Runners’ Knee Pain
Runners’ Knee Pain is described as, “any knee pain which presents before during or after running exercise”. The cause of Runners’ knee is due to the tracking of the kneecap (patella) over the Femur Bone. When the patella tracks medially or laterally this causes pain.
In non-painful knees, the patella tracks centrally but due to the weakness of some muscles and tightness of other muscles the patella can track laterally (most common) or medially (less common) over the femoral condyle. This is known as a biomechanical issue. Over time this issue can damage the underside of the patella where it becomes painful.
To successfully treat runners knee you must treat it in 3 stages:
- Reduced pain
- Identify and treat the Biomechanical issue
- Improve fitness to reduce muscle fatigue and re-injury
How to Reduce Runners’ Knee pain
Ok, now I know a lot of people think they need to stop exercise completely to rest the knee. This is not the case, you only have to stop running. The constant load being placed on the knee as you run will only irritate it.
- Try to take a lift to work and avoid the stairs for a few days.
- Ice and Anti-inflammatories can also help reduce the pain in the knee and assist recovery, and the average time to reduced knee pain is 10 days +/- 3-4 days.
- To keep up some training you can cycle or swim. Do not use the cross trainer or row as this can irritate the patella.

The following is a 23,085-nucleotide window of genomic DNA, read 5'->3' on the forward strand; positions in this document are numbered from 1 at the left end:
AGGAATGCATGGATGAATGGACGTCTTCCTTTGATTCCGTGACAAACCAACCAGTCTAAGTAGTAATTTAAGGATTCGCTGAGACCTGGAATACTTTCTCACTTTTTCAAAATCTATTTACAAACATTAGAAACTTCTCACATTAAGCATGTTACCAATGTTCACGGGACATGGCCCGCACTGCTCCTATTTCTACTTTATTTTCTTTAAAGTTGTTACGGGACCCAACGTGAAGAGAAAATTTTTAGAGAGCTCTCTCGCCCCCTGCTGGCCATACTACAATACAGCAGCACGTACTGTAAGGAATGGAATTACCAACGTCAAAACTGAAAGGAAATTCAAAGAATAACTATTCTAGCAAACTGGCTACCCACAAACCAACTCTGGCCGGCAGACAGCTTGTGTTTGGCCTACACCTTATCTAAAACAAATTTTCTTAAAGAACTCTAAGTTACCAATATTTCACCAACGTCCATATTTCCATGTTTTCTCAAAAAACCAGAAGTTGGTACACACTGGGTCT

Identify Biomechanical issues
Firstly to fully understand this point we need to look at:
- Your running technique
- Knee/Hip Dominance
Running technique, with regards to Runners’ Knee, focuses on landing technique and appropriate neuromuscular control to cushion the landing and avoid overstressing the Patella and Patella Tendon. Weakness in the Quads, Gastroc and Soleus muscles are good predictors of Runners’ knee.
Secondly, weakness in the glute med and ankle stabilisers can cause your landing technique to result in a medial knee drift. (See Photo)
The landing impact forces the knee medially which in turn directs the pull of the patella laterally, thus causing the patella to track poorly and rub off the lateral femur condyle.
Hip and Knee Dominance
Hip Dominance can be identified during a simple squatting movement. (See Photo)
Which photo looks similar to the way you squat?
When looking at the above image, as you can see the central line (centre of gravity), when it is in close to the knee you are hip dominant, when it closer to the hip it is knee dominant.
Knee dominant people suffer from knee pain, whereas hip dominant people suffer from back pain. This is a generalisation for the purposes of this article. Changing your dominant movement pattern will help reduce the load on the knee and thus reduce pain and chances of re-injury.
How Physiotherapy can help Runners’ Knee
When you start to notice a pain in your knee after or during running it would be best to consult a physiotherapist before it gets worse. Feel free to ring and speak to one of our experienced physiotherapists to discuss the best course of action as sometime a little guidance is all that is needed to prevent this injury from deteriorating.
For more severe cases a comprehensive physiotherapy exam reviewing your movement patterns, running gait analysis and hip and knee stability will show your strengthen deficits and which areas need attention to resolve your pain.
We review your
- Hip Strength
- Hip Mobility
- Knee Strength
- Hamstring and Quadriceps flexibility
- Calf Strength
- Calf Flexibility
- Ankle Mobility
- Gait Analysis
- Lower Limb Endurance
From this information we can design a tailored program to address the issues found in the assessment. In many cases your patella tendon could be the issue in which case some Shockwave Therapy (sounds worse than it is) will help to reduce that pain quickly, and get you back running.
Call us and speak to one of our team to discuss your injury further.